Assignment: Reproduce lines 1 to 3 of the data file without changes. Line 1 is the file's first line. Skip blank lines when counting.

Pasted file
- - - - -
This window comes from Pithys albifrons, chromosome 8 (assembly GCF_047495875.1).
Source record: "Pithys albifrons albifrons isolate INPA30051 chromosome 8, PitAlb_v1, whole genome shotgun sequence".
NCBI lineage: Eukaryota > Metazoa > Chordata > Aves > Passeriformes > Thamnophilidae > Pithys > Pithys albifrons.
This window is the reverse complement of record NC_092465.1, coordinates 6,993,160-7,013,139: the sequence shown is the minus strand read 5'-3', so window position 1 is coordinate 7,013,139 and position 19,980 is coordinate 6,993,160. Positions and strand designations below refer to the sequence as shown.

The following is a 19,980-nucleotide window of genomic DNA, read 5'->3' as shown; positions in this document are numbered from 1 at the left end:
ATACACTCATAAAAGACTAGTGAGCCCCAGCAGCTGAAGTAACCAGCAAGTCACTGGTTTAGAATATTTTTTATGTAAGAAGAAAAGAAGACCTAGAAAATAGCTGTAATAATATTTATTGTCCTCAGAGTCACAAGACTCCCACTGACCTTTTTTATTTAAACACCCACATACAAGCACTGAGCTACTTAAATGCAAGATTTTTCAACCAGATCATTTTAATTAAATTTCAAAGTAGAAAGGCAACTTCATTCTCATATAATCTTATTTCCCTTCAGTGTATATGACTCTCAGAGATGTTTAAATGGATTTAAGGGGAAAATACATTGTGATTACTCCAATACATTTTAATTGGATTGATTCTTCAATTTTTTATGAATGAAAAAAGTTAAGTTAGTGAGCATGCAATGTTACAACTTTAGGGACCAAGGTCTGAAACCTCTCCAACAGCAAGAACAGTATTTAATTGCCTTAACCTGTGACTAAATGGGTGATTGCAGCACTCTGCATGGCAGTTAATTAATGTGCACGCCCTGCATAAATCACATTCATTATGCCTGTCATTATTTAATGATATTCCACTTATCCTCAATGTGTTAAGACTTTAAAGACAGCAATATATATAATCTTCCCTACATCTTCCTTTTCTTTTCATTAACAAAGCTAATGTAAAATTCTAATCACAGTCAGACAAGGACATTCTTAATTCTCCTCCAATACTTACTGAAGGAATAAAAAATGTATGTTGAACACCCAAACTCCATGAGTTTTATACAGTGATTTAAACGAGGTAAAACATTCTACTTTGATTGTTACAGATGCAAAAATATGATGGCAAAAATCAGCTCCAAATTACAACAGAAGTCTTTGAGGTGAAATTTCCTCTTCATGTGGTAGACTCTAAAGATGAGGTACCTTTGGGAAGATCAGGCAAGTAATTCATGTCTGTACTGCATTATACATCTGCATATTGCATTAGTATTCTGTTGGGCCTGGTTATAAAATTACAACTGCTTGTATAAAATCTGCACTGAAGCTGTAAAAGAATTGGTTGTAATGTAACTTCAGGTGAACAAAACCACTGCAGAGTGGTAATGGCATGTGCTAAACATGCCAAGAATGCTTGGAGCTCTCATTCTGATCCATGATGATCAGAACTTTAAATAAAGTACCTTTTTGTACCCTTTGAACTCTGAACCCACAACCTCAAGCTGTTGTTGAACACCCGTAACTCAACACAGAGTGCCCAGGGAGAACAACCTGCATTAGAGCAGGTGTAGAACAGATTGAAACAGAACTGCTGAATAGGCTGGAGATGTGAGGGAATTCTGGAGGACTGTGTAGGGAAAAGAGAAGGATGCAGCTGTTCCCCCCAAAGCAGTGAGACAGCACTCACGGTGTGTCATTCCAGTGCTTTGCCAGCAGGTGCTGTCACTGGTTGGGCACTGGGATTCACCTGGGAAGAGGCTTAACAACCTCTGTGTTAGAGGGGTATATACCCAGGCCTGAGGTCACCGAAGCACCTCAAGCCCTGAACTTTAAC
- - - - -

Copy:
This window comes from Pithys albifrons, chromosome 8 (assembly GCF_047495875.1).
Source record: "Pithys albifrons albifrons isolate INPA30051 chromosome 8, PitAlb_v1, whole genome shotgun sequence".
NCBI lineage: Eukaryota > Metazoa > Chordata > Aves > Passeriformes > Thamnophilidae > Pithys > Pithys albifrons.